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"Ideas spread, you can't stop them. An idea whose time has come cannot be stopped by any army or any government!"

Here I am in my room reading a book my dad gave me this christmas. I just read through a most impressionable passage that reminded me exactly of Dr. Paul and felt the need to share with some who may understand these words.

This is from Dostoyevsky's "The Idiot" (1868), Part three, Chapter 4 part of Ippolit's monologue:

"'Whoever attacks individual 'charity'," I began, "attacks the nature of man and despises his personal dignity. But the organization of 'public charity' and the question of personal freedom are two different questions and are not mutually exclusive. Individual kindness will always remain, because it is a need of the personality on another. In Moscow there used to live an old man, a 'general', that is, a State Councillor, with a German name; all his life he had traipsed around prisons and criminals; every party of convicts on its way to Siberia knew in advance the 'the old general' would visit them at Sparrow Hills. He did his work with great seriousness and devotion; he arrived, walked, along the ranks of the convicts, who surrounded him, stopped before each one, asked each about his needs, hardly ever gave anyone a lecture, called them all 'dear friends'. He gave money, sent necessary items - foot-bindings, foot rags, linen, sometimes brought edifying books and distributed them to each man who could read, in the full conviction that they would be read en route and that those who could read would read them aloud to those who could not. About crime he rarely asked any questions, though he would listen if a criminal began to talk. All the criminals were on equal footing as far as he was concerned, there were no distinctions. He talked to them like brothers, but towards the end they began to view him as a father. If he noticed a female convict with a baby in her arms, he would approach, fondle the baby and snap his fingers at it to make it laugh. These things he did for many years, right up to his death; eventually he was famous all over Russia and all over Siberia, among the criminals, that is. One man who had been in Siberia told me that he himself had witnessed how the most hardened criminals remembered the general, and yet the general, when he visited the gangs of convicts, was rarely able to give more than twenty copecks to each man. It's true that he wasn't remembered with much affection, or even very seriously. Some 'unfortunate wretch', who had killed twelve people, or put six children to the knife solely for his own amusement (there were such men, it is said), would suddenly, apropos of nothing, perhaps only once in twenty years, sigh and say: 'Well, and how's the old general now, is he still alive?' He would even, perhaps, smile as he said it - and that would be all. How can you know what seed had been cast into his soul for ever by this 'old general', whom he had not forgotten in twenty years? How can you know, Bakhmutov, what significance this communication between one personality and another may have in the fate of the personality that is communicated with?... I mean, we're talking about the whole of a life, and a countless number of ramifications that are hidden from us. The very finest player of chess, the most acute of them, can only calculate a few moves ahead; one French player, who was able to calculate ten moves ahead, was described in the press as a miracle. But how many moves are here, and how much is there that is unknown to us? In sowing your seed, sowing your 'charity', your good deeds in whatever form, you give away part of your personality and absorb part of another; a little more attention, and you are rewarded with knowledge, with the most unexpected discoveries. You will, at last, certainly view your deeds as a science; they will take take over the whole of your life and may fill it. On the other hand, all your thoughts, all the seeds you have sown, which perhaps you have already forgotten, will take root and grow; the one who has received from you will give to another. And how can you know what part you will play in the future resolution of the fates of mankind? If this knowledge, and a whole lifetime of this work, exalts you, at last, to the point where you are able to sow a mighty seed, leave a mighty idea to the world as an inheritance, then..." And so on, and so on. I talked a lot that day.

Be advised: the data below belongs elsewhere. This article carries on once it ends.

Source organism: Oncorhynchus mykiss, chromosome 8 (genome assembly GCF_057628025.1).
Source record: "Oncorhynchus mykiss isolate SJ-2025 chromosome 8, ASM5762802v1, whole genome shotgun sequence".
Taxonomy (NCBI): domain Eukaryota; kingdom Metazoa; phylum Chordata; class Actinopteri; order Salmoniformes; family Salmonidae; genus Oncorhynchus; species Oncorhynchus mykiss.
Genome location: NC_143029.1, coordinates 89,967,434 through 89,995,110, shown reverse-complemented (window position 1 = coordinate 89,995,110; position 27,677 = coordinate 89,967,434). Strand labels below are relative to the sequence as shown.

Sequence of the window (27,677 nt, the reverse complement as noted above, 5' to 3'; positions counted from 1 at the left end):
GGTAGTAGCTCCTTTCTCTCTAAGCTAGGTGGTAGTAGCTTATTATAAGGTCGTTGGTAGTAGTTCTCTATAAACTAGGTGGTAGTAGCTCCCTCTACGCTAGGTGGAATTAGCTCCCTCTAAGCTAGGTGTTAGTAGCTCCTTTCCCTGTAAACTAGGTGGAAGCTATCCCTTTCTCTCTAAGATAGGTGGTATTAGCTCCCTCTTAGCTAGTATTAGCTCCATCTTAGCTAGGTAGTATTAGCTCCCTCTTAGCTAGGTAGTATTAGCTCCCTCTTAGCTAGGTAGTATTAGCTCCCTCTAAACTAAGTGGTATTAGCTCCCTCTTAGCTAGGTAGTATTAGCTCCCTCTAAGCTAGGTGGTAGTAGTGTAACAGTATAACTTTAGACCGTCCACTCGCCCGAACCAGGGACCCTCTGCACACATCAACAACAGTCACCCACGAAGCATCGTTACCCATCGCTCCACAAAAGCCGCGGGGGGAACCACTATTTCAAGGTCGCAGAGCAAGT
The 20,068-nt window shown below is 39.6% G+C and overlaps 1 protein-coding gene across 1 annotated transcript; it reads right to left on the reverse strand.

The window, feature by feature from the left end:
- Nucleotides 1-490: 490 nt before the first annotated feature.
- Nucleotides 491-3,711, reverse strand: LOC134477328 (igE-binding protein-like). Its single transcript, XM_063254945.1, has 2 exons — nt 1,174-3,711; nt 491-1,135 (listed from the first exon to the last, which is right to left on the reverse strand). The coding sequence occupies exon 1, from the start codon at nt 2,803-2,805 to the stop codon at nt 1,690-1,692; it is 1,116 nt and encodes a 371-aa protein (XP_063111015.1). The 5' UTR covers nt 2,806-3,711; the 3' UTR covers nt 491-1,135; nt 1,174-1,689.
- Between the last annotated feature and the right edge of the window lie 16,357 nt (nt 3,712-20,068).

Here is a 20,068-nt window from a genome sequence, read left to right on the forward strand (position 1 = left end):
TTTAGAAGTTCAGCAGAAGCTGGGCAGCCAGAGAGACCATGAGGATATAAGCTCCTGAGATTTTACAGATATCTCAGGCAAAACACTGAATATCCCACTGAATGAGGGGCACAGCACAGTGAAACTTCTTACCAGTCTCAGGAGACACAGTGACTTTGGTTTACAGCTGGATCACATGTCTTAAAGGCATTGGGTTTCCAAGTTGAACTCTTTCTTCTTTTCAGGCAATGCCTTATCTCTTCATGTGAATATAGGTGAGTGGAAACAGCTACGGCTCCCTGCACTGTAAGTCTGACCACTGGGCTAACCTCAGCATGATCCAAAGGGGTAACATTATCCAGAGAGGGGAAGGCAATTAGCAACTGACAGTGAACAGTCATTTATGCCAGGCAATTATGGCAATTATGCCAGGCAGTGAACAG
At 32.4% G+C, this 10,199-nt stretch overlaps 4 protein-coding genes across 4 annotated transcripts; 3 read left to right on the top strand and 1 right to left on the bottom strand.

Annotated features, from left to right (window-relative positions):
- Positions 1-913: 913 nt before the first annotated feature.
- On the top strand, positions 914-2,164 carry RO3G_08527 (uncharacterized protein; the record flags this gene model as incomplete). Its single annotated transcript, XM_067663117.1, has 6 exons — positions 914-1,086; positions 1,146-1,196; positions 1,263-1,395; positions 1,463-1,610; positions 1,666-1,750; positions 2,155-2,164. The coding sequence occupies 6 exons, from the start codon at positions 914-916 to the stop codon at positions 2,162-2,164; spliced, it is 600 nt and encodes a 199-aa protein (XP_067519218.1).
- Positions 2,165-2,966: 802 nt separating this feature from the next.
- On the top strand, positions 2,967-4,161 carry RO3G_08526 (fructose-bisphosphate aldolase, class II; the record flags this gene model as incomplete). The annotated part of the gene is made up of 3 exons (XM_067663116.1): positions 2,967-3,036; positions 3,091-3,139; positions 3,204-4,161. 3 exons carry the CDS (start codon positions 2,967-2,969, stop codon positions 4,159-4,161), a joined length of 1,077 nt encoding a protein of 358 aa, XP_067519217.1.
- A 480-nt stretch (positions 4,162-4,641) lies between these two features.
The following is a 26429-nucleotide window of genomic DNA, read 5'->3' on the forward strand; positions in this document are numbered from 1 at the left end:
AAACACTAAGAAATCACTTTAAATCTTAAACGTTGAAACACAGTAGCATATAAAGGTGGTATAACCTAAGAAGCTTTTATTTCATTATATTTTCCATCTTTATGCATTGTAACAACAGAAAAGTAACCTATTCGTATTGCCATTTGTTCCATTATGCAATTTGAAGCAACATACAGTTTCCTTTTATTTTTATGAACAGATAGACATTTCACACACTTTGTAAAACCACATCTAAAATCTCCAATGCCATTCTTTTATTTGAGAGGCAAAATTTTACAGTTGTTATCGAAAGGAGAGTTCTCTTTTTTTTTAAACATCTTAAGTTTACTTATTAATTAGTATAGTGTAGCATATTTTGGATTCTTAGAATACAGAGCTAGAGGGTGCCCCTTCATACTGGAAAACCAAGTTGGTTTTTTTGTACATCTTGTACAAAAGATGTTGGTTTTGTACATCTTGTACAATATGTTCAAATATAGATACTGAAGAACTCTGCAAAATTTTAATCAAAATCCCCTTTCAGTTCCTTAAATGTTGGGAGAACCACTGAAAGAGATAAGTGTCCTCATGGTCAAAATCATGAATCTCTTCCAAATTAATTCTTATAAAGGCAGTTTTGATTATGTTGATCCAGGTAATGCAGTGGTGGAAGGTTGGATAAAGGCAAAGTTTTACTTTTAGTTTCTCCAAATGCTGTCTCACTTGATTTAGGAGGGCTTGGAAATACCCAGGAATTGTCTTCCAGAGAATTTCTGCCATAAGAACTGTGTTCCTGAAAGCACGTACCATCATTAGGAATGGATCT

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many have planted fertile seeds, time to reap

The last man dies so the New Man can rise

...The time has come for man to plant the seed of his highest hope. His soil is still rich enough....one must still have chaos in oneself to be able to give birth to a dancing star. I say unto you: you still have chaos in yourselves. "Alas, the time is coming when man will no longer give birth to a star. Alas, the time of the most despicable man is coming, he that is no longer able to despise himself. Behold, I show you the last man.